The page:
Building Better Fences
In at least one way, wooden residential fences are like most other home improvement projects. The more you put into design and construction details, the more you get back. This article is for people who want a lot from their new fence. So if you’re satisfied with the standard designs common everywhere, there’s not much point in reading further. You’ll be well served by the how-to pamphlets stacked near bins of galvanized fence clips at lumberyards everywhere.
If you’d like a distinctive, beautiful and long lasting fence -- either built yourself or hired-out -- then I have things to show you. None of these will save you time or money, but they will point you towards a great fence. And in the long run, that's often the most economical approach when satisfaction, durability and property values are factored into the equation.
Ideas about Fencing Durability
No matter how beautiful a fence is, if it leans, sags or rots, it's toast. There's almost nothing you can do to fix these problems once they emerge. That's why durability is crucial and must be incorporated into fence design from the ground up.
Set the Fence Posts
- Start from below the ground. One of the main durability factors is how you set fence posts. Although not all fences need to be anchored in concrete, load-bearing ones -- like those on each side of a gate or at corners -- should be.
- But even this isn't necessarily enough to stop frost-induced heaving posts. This distinctly northern hazard can even raise posts that extend down below the frost line through a process known as frost jacking. If the outer edges of the concrete are rough, or if the top of the concrete plug is larger in diameter than the bottom, frost around the surface of the soil can grip posts and raise them incrementally, a little each year, eventually making your fence really wonky. Avoid problems by digging the fence post hole slightly wider at the bottom than the top, with sides that are as smooth as possible.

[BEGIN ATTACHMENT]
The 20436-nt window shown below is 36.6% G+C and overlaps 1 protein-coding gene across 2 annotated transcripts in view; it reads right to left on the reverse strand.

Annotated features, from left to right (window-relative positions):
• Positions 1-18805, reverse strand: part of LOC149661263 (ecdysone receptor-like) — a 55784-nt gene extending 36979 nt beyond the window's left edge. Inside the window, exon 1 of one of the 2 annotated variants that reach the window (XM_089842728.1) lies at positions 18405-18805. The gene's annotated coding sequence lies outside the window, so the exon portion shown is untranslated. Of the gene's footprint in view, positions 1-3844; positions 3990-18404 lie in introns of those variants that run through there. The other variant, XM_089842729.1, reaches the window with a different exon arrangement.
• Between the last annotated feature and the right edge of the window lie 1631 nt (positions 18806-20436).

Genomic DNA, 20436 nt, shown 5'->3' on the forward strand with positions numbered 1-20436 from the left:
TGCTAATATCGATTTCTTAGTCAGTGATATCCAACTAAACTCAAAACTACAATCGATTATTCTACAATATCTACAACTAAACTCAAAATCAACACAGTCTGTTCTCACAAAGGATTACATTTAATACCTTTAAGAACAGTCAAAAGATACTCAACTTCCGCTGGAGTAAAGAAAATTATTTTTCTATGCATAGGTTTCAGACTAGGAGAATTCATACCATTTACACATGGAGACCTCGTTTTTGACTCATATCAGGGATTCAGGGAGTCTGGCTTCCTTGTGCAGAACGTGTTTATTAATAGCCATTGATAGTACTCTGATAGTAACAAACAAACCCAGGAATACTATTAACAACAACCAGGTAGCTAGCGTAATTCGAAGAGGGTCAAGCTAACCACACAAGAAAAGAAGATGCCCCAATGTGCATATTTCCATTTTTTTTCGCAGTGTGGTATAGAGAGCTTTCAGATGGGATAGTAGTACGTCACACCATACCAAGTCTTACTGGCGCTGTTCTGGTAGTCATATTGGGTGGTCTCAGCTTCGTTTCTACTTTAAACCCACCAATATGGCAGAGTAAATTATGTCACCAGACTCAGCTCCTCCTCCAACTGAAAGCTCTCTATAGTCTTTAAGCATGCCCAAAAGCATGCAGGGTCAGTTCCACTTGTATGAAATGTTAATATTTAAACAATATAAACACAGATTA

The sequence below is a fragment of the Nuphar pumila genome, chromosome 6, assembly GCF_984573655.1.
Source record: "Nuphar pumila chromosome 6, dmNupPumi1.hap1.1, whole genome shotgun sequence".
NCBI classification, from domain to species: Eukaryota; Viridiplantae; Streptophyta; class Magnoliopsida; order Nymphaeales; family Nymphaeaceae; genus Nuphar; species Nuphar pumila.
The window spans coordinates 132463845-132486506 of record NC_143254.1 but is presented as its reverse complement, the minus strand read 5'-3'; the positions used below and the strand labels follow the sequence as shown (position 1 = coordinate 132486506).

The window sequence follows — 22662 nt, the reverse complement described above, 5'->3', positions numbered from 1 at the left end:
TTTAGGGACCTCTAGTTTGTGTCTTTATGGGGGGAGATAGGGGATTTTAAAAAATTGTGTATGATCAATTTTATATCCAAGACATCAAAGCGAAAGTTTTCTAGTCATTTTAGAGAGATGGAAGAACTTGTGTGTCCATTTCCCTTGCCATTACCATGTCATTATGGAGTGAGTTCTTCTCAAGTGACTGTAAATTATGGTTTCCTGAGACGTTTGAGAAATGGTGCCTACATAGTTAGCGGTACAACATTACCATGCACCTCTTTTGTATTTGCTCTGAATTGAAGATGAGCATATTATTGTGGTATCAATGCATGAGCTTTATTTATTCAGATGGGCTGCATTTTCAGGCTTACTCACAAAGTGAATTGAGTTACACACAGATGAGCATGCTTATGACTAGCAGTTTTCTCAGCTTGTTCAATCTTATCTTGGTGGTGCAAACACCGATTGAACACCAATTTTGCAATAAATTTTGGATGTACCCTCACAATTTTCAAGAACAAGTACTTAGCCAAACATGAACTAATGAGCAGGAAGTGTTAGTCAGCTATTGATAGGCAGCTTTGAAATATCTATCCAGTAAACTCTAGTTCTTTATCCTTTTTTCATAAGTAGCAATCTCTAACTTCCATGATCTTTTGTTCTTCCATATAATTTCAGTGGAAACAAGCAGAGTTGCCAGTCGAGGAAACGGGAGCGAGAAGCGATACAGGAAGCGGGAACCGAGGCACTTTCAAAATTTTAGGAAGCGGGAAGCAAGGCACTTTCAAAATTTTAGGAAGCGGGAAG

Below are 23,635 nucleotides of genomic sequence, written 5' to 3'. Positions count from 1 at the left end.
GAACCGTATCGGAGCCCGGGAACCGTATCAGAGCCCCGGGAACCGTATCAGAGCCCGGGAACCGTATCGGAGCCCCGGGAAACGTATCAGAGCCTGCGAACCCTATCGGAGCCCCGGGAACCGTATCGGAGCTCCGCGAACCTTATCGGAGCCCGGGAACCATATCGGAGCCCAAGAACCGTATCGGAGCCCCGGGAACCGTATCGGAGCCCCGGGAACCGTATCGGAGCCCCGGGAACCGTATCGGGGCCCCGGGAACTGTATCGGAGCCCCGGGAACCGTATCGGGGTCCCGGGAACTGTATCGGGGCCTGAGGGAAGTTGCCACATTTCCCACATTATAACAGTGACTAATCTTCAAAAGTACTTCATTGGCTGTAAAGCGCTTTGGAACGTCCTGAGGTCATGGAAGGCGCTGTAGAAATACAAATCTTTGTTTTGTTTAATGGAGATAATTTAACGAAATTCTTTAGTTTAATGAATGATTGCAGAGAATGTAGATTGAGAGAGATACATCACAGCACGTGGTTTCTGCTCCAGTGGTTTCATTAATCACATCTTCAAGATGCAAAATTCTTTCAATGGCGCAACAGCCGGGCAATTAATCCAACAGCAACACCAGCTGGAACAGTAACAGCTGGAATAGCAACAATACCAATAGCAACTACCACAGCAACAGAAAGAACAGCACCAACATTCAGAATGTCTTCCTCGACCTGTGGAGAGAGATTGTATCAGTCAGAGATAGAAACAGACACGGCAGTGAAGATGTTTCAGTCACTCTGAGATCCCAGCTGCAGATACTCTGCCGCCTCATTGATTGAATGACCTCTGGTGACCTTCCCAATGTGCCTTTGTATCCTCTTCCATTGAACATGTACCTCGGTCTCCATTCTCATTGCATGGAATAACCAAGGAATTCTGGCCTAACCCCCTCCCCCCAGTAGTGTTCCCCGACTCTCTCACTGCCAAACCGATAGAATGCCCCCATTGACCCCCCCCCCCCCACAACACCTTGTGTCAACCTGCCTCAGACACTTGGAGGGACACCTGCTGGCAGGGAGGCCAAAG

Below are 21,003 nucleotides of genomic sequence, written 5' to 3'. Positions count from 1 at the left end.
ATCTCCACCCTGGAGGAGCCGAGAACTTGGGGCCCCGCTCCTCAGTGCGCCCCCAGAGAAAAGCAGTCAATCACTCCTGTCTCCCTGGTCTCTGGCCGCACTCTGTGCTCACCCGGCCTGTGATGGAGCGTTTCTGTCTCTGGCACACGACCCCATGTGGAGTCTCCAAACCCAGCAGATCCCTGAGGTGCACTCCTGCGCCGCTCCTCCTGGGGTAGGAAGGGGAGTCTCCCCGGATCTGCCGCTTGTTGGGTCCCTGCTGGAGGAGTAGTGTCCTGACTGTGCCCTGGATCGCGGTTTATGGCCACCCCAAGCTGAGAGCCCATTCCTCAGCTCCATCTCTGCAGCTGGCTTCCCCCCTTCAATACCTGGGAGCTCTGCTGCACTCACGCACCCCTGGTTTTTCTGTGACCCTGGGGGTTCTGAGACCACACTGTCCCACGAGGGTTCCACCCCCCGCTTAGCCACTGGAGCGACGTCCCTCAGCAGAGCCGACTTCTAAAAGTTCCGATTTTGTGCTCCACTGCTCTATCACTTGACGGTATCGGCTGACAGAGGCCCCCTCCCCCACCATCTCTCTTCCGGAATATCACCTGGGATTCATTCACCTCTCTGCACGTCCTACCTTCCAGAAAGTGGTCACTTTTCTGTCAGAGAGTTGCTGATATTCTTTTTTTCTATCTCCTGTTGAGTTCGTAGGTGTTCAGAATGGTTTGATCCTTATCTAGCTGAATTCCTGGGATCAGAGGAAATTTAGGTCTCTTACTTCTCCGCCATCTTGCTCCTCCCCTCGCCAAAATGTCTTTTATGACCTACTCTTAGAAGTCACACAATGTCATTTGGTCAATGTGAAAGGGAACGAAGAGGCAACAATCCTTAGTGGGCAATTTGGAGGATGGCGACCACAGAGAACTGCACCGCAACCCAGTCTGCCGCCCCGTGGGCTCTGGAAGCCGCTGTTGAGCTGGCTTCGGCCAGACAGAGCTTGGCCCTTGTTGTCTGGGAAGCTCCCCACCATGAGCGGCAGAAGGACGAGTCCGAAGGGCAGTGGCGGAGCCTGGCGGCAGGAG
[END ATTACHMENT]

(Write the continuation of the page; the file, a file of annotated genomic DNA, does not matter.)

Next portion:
Treat with Wood Preservatives
- Pressure-treated lumber is a popular fence-building material because it's rot resistant and relatively inexpensive.
- Regardless of whether pressure-treated posts are set in concrete or dry-packed soil, coat below-ground parts with creosote before installation.
- Most zinc-based wood preservatives aren't rated for underground applications, though you'll only read that in the fine print.
- Choose a design approach that allows preservative to be re-applied around concrete-encased posts every few years. This maintenance routine takes a few minutes work, but it yields longer fence life.